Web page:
Taxation futures for sustainable mobility
Full project title: Taxation futures for sustainable mobility
Sponsors: Economic and Social Research Council - 'New Opportunities on the Environment and Human Behaviour' Programme
Project coordinator: Dr Stephen Potter, Open University (Applicant)
UWE investigator: Professor Graham Parkhurst (Co-applicant)
Collaborators at other institutions: Dr Marcus Enoch, Loughborough University; Dr Ben Lane, Open University; Dr Barry Ubbels, Free University, Amsterdam
Start date: January 2003
Finish date: January 2004
Project briefing sheet: Download the briefing sheet document
Economic instruments have been widely advocated to encourage more sustainable forms of transport, but the UK transport taxation regime was designed mainly to provide a reliable income stream rather than behavioural change. Increases in fuel tax have not delivered significant behavioural change and have faced severe political resistance. Yet research shows the impossibility of sustainable mobility without efficient price signals. Instead, government has introduced tax cuts to favour cleaner vehicles which have reduced tax revenues. Together, these points create a powerful case for a new motoring taxation regime.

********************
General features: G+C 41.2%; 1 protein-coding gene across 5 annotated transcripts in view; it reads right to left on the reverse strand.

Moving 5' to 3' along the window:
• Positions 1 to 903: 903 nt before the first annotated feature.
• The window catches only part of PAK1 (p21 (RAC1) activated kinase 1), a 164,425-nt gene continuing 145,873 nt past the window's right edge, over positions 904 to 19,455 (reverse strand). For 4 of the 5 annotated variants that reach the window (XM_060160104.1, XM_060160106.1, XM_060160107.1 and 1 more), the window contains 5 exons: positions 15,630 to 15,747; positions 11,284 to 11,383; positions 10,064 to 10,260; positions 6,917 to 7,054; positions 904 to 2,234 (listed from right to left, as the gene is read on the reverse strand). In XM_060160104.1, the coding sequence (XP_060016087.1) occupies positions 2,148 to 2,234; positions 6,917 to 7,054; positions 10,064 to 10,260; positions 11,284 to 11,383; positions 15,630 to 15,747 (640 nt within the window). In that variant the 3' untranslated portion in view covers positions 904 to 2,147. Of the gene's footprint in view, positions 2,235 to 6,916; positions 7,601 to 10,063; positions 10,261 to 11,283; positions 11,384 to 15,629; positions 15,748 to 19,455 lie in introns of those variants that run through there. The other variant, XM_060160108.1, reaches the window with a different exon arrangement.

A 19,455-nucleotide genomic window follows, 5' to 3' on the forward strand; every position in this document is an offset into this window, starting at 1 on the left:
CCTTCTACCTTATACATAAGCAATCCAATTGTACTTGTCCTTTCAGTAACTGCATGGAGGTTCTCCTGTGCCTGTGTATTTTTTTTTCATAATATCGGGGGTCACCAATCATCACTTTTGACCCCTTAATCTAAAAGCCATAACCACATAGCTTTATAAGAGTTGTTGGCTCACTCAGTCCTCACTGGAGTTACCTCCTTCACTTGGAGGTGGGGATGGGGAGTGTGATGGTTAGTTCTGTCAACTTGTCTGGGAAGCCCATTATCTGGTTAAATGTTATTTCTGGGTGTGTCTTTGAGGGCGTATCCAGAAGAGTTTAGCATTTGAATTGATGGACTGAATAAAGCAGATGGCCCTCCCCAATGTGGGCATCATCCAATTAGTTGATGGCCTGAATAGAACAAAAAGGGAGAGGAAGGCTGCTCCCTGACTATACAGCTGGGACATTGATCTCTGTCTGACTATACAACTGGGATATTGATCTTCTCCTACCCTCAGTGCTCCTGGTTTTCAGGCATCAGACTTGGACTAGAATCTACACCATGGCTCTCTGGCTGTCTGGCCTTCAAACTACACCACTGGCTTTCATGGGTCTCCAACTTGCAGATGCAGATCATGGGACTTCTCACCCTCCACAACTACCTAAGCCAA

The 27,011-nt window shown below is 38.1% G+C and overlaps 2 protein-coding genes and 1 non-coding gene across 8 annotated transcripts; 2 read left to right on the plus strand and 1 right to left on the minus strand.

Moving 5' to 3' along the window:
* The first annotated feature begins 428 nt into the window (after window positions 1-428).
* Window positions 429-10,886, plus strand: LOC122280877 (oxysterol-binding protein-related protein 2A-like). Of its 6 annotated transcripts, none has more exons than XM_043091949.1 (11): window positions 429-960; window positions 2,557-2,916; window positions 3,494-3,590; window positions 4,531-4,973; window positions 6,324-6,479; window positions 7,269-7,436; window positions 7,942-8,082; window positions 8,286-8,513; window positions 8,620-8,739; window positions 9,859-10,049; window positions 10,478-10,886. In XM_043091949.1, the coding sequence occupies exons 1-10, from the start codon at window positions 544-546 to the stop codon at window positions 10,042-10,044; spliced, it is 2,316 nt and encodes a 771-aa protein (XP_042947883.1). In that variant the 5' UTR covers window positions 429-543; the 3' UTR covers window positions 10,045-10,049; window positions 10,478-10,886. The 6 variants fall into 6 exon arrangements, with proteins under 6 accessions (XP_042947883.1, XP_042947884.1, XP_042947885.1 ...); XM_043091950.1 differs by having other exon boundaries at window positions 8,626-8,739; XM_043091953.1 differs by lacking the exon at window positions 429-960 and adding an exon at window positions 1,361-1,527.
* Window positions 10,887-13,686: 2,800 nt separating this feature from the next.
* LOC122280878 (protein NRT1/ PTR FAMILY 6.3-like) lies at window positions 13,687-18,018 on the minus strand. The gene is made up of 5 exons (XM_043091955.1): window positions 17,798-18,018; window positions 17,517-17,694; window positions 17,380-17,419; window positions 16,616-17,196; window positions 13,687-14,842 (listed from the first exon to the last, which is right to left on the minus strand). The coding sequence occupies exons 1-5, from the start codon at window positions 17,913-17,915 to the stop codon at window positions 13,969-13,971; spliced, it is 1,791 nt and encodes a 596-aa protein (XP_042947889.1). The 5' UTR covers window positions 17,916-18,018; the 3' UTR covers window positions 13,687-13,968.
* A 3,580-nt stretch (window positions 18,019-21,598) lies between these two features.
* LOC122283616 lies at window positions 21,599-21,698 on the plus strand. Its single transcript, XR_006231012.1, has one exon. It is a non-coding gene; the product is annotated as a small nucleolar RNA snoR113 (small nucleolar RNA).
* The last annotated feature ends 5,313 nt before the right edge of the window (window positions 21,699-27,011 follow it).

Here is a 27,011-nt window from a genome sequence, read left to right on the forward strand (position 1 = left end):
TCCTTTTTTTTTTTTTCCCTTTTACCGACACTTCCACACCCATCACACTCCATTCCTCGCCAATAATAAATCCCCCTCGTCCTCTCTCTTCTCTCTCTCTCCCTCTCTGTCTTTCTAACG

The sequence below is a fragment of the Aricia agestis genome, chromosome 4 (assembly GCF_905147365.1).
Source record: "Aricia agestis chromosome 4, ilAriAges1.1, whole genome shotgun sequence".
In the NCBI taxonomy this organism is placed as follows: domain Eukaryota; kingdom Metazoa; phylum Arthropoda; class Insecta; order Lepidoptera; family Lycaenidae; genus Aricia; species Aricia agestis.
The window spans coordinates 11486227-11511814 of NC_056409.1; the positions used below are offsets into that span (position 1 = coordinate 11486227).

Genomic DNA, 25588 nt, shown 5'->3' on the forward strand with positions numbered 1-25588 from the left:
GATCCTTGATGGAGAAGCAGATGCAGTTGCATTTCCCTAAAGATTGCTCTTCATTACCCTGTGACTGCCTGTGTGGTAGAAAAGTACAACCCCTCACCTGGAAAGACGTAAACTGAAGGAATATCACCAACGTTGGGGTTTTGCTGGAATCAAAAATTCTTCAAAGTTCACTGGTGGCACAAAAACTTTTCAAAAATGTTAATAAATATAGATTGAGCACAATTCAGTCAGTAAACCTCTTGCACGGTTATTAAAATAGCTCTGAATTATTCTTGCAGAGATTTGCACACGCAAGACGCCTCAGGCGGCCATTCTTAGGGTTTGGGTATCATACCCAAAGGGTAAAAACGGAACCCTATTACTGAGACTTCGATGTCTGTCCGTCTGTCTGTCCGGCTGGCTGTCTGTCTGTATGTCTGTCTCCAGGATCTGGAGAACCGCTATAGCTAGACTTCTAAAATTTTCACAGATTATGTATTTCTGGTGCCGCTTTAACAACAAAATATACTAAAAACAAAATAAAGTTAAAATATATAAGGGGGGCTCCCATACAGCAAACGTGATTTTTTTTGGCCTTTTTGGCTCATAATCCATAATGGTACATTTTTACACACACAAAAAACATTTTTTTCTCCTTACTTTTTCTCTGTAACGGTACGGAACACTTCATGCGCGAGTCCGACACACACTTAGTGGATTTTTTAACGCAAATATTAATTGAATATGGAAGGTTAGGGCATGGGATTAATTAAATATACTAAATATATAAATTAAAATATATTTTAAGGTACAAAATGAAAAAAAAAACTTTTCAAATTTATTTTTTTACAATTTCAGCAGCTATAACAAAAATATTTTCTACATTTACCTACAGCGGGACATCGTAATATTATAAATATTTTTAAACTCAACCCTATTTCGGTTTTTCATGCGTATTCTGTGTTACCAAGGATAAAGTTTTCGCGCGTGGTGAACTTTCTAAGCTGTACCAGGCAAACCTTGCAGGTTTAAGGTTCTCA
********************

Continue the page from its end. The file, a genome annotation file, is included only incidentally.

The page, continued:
This project will integrate existing research that has begun to explore the restructuring of the regime, including:
- estimations of the decline in UK government revenues as a result of the adoption of more efficient and cleaner cars and fuels;
- modelling of the role of tax concessions in promoting uptake of low carbon cars in the UK;
- the application of a model of traffic and emissions reduction (originally developed for the Netherlands) which considers the fiscally-neutral replacement of existing taxes with a distance-charging system;
- empirical studies of the impact of distance-charging systems used by car clubs in Europe on the amount of car use and emissions.
An integrative framework will involve users through seminars at the beginning and end of the project in order to consolidate established research and set an agenda for policy. The research team will develop a series of scenarios, drawing on the experience and outputs of the above studies. These will provide estimates of the transport, environmental and tax revenue effects. The user groups and an advisory panel will include representatives from government, professional organisations, special interest and representation groups and academics.
In addition to the seminars, dissemination will include a final report, conference presentations and publication in peer-reviewed journals.